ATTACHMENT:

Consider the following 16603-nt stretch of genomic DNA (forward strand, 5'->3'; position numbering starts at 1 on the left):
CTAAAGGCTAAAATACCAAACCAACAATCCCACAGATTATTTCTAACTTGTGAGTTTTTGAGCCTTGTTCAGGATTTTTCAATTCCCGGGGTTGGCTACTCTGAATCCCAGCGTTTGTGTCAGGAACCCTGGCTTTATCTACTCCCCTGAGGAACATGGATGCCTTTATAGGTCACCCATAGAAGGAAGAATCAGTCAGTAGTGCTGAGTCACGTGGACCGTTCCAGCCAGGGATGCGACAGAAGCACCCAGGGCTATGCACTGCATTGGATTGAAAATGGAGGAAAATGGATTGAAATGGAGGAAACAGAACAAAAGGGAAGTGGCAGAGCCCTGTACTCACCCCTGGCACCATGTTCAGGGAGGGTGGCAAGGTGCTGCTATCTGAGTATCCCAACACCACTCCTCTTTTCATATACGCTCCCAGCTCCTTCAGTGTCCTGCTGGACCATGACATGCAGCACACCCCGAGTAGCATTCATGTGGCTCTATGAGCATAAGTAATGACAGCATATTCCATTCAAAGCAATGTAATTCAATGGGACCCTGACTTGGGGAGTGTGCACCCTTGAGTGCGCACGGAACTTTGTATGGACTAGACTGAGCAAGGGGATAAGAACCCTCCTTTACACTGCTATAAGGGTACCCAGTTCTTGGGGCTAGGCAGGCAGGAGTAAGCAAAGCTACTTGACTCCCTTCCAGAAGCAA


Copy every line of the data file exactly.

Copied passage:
Consider the following 16603-nt stretch of genomic DNA (forward strand, 5'->3'; position numbering starts at 1 on the left):
CTAAAGGCTAAAATACCAAACCAACAATCCCACAGATTATTTCTAACTTGTGAGTTTTTGAGCCTTGTTCAGGATTTTTCAATTCCCGGGGTTGGCTACTCTGAATCCCAGCGTTTGTGTCAGGAACCCTGGCTTTATCTACTCCCCTGAGGAACATGGATGCCTTTATAGGTCACCCATAGAAGGAAGAATCAGTCAGTAGTGCTGAGTCACGTGGACCGTTCCAGCCAGGGATGCGACAGAAGCACCCAGGGCTATGCACTGCATTGGATTGAAAATGGAGGAAAATGGATTGAAATGGAGGAAACAGAACAAAAGGGAAGTGGCAGAGCCCTGTACTCACCCCTGGCACCATGTTCAGGGAGGGTGGCAAGGTGCTGCTATCTGAGTATCCCAACACCACTCCTCTTTTCATATACGCTCCCAGCTCCTTCAGTGTCCTGCTGGACCATGACATGCAGCACACCCCGAGTAGCATTCATGTGGCTCTATGAGCATAAGTAATGACAGCATATTCCATTCAAAGCAATGTAATTCAATGGGACCCTGACTTGGGGAGTGTGCACCCTTGAGTGCGCACGGAACTTTGTATGGACTAGACTGAGCAAGGGGATAAGAACCCTCCTTTACACTGCTATAAGGGTACCCAGTTCTTGGGGCTAGGCAGGCAGGAGTAAGCAAAGCTACTTGACTCCCTTCCAGAAGCAA